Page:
One book I keep returning to over and over again is The Book of a Thousand Nights and One Night in the Powys Mathers translation. This is a four-volume, unexpurgated translation of what many know as "The Arabian Nights" and it, too, is extraordinary. It bears almost no resemblance to the bowdlerized translations most of us have read. It takes us into a time and place, a way of thinking, that once flourished in the cradle of civilization and is long-vanished. It's an absolutely beautiful book. I have had a copy for over 30 years, and go back to it at least twice a year.

Robt.

Message edited by author 2006-07-23 16:39:34.
07/23/2006 04:40:45 PM · #18
different times different books

The Door Into Summer, Robert A. Heinlein
Moon is a Harsh Mistress, Robert A. Heinlein
Stranger in a Strange Land, Robert A. Heinlein
Atlas Shrugged, Ayn Rand (skipping some dry bits)
The Sirens of Titan, Kurt Vonnegut
Dragon's Egg /Starquake, Robert L. Forward
Foundation trilogy , Isaac Asimov
and of course
Lord of the Rings, Tolkien
07/23/2006 04:41:46 PM · #19
Right now Birds Without Wings by Louis de Bernieres, but it changes regularly
07/23/2006 04:44:25 PM · #20
Any James.A.Michener, William Horwood...goodness gracious....how do I pick a favourite?
07/23/2006 04:49:14 PM · #21
I see we have a number of science fiction fans :-) That's an area I'm a fanatic in... I am in the process of re-reading most of Greg Bear right now, and Larry Niven. I REALLY like books like Ringworld (Niven) and Rendezvous with Rama (Arthur Clarke).

R.
07/23/2006 04:52:46 PM · #22
i love philip pullman - his dark materials trilogy, im not sure wether thats what they're called in other countries though
but its - northern lights, subtle knife and amber spyglass...

really is a beautiful story and makes me well up everytime i read them.

:)
07/23/2006 04:53:39 PM · #23
Any book by Micheal Crichton. But it would probably be a tie between Jurassic Park and Timeline.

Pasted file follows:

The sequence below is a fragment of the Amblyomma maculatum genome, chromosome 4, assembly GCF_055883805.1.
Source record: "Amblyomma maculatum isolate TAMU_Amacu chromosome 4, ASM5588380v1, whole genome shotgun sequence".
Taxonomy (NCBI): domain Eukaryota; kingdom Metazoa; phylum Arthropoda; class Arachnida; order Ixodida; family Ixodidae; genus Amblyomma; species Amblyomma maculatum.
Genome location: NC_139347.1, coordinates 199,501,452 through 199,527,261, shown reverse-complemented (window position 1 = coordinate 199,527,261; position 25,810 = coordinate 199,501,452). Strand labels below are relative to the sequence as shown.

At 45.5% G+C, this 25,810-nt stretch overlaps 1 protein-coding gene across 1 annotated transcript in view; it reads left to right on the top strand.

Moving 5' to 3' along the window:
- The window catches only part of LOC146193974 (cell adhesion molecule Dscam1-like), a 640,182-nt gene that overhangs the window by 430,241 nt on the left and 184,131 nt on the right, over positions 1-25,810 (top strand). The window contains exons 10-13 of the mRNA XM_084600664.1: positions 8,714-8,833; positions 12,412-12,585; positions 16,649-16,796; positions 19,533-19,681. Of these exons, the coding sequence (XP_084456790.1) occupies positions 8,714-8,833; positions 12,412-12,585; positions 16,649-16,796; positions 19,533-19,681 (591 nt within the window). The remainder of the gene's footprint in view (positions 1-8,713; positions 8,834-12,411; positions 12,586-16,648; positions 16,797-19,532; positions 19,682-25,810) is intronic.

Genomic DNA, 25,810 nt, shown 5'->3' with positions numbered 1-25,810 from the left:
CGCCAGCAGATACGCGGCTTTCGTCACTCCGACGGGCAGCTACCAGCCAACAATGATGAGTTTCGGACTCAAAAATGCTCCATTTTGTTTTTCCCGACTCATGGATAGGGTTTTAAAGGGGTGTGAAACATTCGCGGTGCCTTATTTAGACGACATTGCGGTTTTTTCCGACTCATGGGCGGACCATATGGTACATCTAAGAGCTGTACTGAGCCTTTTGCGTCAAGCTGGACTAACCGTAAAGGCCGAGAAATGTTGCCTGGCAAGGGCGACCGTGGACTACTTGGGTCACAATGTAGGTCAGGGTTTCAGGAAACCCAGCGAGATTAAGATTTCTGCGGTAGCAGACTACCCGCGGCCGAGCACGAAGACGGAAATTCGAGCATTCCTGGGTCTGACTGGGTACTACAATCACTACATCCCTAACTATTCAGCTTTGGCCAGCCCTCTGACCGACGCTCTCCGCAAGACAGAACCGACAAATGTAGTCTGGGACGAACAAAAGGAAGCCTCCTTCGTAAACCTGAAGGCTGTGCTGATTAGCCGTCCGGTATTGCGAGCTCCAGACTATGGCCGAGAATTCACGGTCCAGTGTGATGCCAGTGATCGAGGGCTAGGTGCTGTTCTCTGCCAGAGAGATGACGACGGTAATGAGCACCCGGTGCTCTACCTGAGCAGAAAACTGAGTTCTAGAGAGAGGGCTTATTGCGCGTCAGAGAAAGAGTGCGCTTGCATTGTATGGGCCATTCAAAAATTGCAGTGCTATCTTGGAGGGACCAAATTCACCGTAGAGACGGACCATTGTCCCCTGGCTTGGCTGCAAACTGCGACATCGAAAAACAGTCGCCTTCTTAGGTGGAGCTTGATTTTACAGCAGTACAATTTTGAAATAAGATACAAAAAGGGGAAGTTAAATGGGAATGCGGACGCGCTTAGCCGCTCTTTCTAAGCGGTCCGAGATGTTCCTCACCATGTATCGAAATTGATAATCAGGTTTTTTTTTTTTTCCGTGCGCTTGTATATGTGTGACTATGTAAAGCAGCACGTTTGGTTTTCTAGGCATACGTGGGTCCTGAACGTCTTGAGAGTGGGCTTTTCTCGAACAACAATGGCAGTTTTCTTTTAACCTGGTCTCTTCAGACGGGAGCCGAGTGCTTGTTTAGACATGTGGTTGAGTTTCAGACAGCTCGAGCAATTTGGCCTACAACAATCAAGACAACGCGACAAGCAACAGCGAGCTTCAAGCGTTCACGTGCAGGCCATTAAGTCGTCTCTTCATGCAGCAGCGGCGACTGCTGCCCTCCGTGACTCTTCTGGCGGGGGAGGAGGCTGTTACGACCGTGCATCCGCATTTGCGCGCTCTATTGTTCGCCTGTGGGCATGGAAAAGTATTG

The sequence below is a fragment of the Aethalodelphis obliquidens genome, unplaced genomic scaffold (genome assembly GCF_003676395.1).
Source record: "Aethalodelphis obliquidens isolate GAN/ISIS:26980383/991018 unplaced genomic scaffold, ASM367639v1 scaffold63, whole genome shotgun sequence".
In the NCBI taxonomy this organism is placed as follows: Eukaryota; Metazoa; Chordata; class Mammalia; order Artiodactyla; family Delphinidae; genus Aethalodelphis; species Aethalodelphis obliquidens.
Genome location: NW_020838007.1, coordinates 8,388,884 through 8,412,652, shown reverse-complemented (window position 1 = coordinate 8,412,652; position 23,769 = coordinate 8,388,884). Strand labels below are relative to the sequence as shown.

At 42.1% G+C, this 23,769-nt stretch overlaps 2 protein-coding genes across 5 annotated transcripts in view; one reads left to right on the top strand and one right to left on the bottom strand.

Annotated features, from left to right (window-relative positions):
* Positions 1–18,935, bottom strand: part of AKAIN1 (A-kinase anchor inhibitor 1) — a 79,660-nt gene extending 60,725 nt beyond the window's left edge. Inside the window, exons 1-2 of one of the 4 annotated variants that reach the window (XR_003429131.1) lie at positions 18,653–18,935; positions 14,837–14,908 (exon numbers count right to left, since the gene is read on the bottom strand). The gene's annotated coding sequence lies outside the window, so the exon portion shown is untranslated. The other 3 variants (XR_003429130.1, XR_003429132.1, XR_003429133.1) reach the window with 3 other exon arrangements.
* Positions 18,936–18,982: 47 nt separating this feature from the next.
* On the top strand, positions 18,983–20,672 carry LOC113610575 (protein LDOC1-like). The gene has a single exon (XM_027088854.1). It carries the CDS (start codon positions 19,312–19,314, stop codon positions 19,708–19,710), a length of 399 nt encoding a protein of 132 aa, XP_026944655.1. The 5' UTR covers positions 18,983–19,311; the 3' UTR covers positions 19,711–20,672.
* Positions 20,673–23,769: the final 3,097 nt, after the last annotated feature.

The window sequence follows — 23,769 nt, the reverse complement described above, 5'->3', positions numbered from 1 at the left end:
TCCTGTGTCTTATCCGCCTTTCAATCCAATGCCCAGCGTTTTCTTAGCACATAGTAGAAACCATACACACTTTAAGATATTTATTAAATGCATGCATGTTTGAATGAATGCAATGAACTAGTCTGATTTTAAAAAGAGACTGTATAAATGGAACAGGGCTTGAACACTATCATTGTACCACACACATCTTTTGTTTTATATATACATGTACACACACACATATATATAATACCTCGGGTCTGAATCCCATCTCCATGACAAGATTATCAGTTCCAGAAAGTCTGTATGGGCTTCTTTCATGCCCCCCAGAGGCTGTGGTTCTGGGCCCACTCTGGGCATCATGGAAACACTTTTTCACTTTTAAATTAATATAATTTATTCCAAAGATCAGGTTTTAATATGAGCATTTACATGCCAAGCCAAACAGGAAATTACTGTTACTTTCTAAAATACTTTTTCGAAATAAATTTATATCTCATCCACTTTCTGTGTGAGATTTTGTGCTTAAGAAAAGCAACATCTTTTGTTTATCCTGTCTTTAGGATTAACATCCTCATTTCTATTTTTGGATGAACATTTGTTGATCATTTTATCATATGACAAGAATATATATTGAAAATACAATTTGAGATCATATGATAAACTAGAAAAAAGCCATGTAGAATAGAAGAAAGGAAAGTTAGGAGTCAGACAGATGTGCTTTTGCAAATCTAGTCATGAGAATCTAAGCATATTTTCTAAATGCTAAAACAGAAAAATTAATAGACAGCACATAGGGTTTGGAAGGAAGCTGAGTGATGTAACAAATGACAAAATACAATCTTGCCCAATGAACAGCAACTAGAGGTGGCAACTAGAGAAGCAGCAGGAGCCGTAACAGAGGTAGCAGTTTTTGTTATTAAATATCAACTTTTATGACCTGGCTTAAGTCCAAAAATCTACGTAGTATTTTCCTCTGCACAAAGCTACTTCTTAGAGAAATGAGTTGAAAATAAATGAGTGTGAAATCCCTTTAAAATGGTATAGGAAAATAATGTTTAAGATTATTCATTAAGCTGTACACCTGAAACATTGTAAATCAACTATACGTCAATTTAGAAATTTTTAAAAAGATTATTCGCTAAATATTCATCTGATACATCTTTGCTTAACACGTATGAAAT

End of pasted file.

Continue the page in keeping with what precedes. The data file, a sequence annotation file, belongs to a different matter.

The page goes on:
07/23/2006 05:04:38 PM · #24
To Kill A Mockingbird is the standard answer, and a damn good book, but as a literature junkie I cannot possibly limit myself to just one.

A few other favorites:
Three Junes, Julia Glass
Oryx & Crake, Margaret Atwood
The Bone People, Keri Hulme
The Chess Garden, Brooks Hansen
The Wind-Up Bird Chronicle, Haruki Murakami
Salamander, Thomas Wharton
My Name Is Red, Orhan Pamuk
The Bloody Chamber, Angela Carter
Candy, Mian Mian
On Human Bondage, W. Somerset Maugham
I, Claudius, Robert Graves
the entire Harry Potter series, J.K. Rowling

If I have to recommend just one book to read from that list right this second, I will rave about Three Junes to my deathbed, though The Bloody Chamber is also brilliant, especially if you like the traditional fairy tales. Carter's spin is fantastic, and like chocolate for the eyes.

My guilty pleasure books are Italian travelogues, particularly Frances Mayes since she's truly got an ear for language as a poetry professor, but any badly written bit about Italy will generally satisfy.

Message edited by author 2006-07-23 17:09:37.
07/23/2006 05:09:02 PM · #25
Originally posted by Bear_Music:


Perhaps instead of talking about favorites, I can mention one I was very much influenced by, and that would be Gödel, Escher, Bach An Eternal Golden Braid by Douglas Hofstadter.

Extraordinary piece of work; I've never read anything even remotely like it before or since.



Bear -- I first read G.E.B. as a kid and have to agree that nothing else has ever come close; I've recommended it to a bunch of people but you're the only other person I've heard of who has ever completed it!